THE WHITE HOUSE

Office of the Press Secretary



For Immediate Release June 30, 2014

TEXT OF A LETTER FROM THE PRESIDENT
TO THE SPEAKER OF THE HOUSE OF REPRESENTATIVES,
MAJORITY LEADER OF THE SENATE, REPUBLICAN LEADER OF THE SENATE
AND THE DEMOCRATIC LEADER OF THE HOUSE OF REPRESENTATIVES



June 30, 2014



Dear Mr. Speaker: (Senator Reid:) (Senator McConnell:)
(Representative Pelosi:)

I am writing to update you on my Administration's efforts to address the urgent
humanitarian situation in the Río Grande Valley areas of our Nation's Southwest border, and
to request that the Congress support the new tools and resources we need to implement a unified,
comprehensive Federal Government response.

While overall apprehensions across our entire border have only slightly increased
during this time period and remain at near historic lows, we have seen a significant rise in
apprehensions and processing of children and individuals from Central America who are
crossing into the United States in the Río Grande Valley areas of the Southwest border. The
individuals who embark upon this perilous journey are subject to violent crime, abuse, and
extortion as they rely on dangerous human smuggling networks to transport them through
Central America and Mexico.

My Administration continues to address this urgent humanitarian situation with an
aggressive, unified, and coordinated Federal response on both sides of the border. Earlier this
month, I directed the Department of Homeland Security (DHS) and the Federal Emergency
Management Agency to coordinate this Government-wide response. This includes fulfilling our
legal and moral obligation to make sure we appropriately care for unaccompanied children who
are apprehended, while taking aggressive steps to surge resources to our Southwest border to
deter both adults and children from this dangerous journey, increase capacity for enforcement
and removal proceedings, and quickly return unlawful migrants to their home countries.

Specifically, the Department of Justice (DOJ) and DHS are deploying additional
enforcement resources -- including immigration judges, Immigration and Customs Enforcement
attorneys, and asylum officers -- to focus on individuals and adults traveling with children from
Central America and entering without authorization across the Southwest border. Part of this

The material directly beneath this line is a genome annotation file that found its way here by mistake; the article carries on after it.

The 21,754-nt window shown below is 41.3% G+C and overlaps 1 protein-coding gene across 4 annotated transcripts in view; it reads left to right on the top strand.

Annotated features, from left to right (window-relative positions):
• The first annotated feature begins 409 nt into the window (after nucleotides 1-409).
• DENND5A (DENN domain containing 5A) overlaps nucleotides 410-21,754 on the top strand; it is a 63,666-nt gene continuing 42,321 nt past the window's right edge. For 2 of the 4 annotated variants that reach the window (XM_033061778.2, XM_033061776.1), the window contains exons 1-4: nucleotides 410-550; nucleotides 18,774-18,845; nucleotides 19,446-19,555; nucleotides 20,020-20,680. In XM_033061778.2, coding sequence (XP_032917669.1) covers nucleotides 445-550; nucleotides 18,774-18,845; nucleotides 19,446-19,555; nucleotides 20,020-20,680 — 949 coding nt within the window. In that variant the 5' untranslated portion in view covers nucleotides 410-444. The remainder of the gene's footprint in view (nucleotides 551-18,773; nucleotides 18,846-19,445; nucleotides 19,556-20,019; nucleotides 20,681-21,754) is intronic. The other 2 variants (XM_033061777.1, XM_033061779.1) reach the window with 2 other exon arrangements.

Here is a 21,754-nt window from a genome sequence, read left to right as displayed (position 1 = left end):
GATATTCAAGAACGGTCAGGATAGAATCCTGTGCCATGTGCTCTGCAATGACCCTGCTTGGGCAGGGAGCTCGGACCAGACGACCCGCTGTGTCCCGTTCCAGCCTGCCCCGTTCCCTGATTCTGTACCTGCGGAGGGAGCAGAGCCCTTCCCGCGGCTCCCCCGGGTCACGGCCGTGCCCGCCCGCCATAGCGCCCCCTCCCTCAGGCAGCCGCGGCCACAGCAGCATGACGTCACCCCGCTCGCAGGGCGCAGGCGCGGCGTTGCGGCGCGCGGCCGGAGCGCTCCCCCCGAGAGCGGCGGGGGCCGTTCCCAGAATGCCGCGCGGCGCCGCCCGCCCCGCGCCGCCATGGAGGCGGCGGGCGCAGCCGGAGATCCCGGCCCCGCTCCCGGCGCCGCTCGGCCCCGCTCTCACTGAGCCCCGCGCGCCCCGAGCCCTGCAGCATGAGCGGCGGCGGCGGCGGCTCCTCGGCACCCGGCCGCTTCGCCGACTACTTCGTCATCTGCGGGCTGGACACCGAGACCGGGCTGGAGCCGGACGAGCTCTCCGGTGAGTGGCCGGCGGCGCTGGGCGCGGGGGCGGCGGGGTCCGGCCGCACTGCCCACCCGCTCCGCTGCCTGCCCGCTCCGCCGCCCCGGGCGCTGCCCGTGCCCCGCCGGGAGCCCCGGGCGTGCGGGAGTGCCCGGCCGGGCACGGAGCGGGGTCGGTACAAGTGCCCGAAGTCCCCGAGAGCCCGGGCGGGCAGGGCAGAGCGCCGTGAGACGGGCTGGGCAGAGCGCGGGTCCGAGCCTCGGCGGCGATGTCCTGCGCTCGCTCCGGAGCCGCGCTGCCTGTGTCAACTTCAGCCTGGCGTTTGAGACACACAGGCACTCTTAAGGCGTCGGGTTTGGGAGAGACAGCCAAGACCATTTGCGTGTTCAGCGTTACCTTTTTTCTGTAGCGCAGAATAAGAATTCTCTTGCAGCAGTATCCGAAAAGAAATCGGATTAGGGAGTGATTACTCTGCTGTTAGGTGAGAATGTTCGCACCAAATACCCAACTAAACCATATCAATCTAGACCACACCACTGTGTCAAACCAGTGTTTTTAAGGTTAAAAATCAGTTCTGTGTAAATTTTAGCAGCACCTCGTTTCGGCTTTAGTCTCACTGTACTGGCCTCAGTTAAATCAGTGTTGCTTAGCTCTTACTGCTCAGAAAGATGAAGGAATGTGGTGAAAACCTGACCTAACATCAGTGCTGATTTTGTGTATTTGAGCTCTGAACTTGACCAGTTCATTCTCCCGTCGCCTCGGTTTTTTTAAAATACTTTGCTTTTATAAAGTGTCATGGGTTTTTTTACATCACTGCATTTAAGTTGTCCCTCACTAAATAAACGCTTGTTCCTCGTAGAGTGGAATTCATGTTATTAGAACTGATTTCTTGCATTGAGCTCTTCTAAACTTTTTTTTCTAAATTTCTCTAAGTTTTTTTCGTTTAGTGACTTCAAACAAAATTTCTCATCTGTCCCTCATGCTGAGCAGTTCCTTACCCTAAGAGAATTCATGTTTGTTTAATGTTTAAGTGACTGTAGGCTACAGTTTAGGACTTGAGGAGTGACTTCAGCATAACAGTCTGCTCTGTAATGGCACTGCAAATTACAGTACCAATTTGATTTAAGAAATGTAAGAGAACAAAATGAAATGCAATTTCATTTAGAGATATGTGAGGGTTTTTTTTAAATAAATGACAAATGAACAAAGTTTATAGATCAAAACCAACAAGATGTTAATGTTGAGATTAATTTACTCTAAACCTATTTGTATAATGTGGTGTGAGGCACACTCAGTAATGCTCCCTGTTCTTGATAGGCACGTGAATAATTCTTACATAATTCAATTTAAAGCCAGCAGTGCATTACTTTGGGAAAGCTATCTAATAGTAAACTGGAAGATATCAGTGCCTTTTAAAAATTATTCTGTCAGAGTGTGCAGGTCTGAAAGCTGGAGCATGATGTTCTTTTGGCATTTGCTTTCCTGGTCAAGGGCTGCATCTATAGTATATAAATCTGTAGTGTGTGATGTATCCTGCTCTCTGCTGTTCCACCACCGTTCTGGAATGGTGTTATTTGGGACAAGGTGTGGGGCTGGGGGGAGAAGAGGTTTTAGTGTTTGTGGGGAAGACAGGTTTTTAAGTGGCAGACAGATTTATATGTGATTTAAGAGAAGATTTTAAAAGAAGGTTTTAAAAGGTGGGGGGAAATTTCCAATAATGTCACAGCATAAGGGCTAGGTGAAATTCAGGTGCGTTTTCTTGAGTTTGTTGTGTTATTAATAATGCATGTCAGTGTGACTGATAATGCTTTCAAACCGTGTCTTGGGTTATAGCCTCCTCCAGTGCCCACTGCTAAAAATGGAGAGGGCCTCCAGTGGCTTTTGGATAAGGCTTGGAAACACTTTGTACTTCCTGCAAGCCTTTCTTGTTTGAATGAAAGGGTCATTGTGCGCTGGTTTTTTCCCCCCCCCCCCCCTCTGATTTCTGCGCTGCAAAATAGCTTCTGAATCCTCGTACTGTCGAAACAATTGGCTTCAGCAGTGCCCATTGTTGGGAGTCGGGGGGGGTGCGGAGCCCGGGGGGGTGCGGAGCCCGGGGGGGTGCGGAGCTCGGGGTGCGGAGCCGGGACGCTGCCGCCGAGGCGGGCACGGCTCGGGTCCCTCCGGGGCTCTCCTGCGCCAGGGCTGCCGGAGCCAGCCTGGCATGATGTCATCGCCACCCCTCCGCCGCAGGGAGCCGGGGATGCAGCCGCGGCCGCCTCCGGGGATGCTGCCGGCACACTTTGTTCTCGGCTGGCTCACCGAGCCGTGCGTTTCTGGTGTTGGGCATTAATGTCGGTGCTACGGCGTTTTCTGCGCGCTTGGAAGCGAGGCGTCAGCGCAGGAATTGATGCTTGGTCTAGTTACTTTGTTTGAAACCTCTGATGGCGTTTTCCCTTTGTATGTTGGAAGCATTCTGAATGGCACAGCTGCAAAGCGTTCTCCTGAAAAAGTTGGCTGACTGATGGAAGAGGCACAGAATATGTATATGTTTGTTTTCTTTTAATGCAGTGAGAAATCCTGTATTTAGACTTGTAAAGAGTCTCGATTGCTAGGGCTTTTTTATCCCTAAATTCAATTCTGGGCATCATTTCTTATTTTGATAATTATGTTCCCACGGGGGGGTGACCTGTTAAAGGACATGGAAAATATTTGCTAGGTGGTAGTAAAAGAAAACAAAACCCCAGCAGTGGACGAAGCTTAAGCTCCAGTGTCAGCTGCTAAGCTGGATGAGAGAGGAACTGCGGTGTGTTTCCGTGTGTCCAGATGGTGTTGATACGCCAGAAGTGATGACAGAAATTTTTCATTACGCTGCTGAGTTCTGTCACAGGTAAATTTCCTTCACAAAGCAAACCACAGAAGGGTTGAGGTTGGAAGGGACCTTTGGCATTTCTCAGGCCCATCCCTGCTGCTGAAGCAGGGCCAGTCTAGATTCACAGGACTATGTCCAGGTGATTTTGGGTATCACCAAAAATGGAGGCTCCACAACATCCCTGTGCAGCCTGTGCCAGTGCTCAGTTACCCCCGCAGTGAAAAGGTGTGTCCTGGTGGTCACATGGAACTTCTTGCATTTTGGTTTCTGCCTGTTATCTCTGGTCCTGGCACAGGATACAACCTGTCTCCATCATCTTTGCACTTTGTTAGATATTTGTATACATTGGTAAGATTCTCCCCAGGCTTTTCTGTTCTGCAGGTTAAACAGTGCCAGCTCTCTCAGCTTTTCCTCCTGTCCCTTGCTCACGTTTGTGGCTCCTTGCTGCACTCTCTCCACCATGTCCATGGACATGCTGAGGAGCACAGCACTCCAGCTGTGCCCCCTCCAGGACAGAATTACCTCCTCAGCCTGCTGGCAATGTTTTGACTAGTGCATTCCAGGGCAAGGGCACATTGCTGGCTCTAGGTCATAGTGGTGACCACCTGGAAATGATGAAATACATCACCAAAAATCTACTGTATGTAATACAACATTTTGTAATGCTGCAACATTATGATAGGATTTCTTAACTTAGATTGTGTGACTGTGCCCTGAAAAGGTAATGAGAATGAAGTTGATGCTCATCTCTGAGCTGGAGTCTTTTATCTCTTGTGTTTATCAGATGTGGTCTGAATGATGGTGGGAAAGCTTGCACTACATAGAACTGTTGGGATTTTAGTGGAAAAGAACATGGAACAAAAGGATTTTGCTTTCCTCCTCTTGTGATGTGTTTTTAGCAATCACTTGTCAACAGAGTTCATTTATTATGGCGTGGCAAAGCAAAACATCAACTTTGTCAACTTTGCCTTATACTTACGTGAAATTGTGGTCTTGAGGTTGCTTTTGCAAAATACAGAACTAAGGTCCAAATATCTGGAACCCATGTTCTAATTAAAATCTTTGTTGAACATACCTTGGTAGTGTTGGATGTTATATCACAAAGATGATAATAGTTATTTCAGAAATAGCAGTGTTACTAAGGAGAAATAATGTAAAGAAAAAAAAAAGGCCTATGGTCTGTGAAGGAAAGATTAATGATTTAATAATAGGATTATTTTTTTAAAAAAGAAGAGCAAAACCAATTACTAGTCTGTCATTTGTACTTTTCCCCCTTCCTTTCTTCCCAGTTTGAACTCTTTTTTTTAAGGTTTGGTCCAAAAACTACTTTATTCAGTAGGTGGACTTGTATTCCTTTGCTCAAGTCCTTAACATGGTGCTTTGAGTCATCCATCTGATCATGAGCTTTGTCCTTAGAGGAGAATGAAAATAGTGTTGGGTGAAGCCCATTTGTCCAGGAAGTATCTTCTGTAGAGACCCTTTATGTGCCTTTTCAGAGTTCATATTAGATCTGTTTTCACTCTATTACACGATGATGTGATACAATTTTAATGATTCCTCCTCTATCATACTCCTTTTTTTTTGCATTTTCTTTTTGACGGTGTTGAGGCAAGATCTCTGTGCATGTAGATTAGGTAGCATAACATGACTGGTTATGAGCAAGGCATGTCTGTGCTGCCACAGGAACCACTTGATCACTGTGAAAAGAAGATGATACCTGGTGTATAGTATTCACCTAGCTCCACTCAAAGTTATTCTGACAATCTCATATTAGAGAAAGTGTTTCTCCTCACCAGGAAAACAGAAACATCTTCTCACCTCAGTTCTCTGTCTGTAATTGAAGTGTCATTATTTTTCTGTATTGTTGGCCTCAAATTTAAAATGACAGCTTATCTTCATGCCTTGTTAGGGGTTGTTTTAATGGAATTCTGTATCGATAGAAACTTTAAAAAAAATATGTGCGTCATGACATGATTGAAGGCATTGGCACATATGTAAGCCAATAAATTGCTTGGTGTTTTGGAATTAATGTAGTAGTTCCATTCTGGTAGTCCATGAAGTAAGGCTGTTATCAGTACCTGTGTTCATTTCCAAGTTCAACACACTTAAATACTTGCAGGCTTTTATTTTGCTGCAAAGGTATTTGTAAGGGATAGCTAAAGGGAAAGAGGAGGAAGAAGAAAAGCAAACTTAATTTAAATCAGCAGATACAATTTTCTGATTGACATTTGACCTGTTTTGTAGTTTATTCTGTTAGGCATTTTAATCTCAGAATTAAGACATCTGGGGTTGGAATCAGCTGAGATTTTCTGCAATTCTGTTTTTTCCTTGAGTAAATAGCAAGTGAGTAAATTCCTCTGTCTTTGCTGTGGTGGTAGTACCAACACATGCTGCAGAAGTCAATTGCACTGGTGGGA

surge will include detention of adults traveling with children, as well as expanded use of the
Alternatives to Detention program, to avoid a more significant humanitarian situation. The DHS
is working to secure additional space that satisfies applicable legal and humanitarian standards
for detention of adults with children. This surge of resources will mean that cases are processed
fairly and as quickly as possible, ensuring the protection of asylum seekers and refugees while
enabling the prompt removal of individuals who do not qualify for asylum or other forms of
relief from removal. Finally, to attack the criminal organizations and smuggling rings that are
exploiting these individuals, we are surging law enforcement task forces in cooperation with our
international partners, with a focus on stepped-up interdiction and prosecution.

To address the root causes of migration and stem the flow of adults and unaccompanied
children into the United States, we are also working closely with our Mexican and Central
American partners. Two weeks ago, at my direction, the Vice President convened leaders from
El Salvador, Guatemala, and Honduras, as well as Mexico, to discuss our shared responsibility
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for promoting security, and agree on concrete ways that we can work together to stem the flow of
migrants taking the dangerous trip to the United States. These countries committed to working
together and with the United States to address the immediate humanitarian crisis as well as the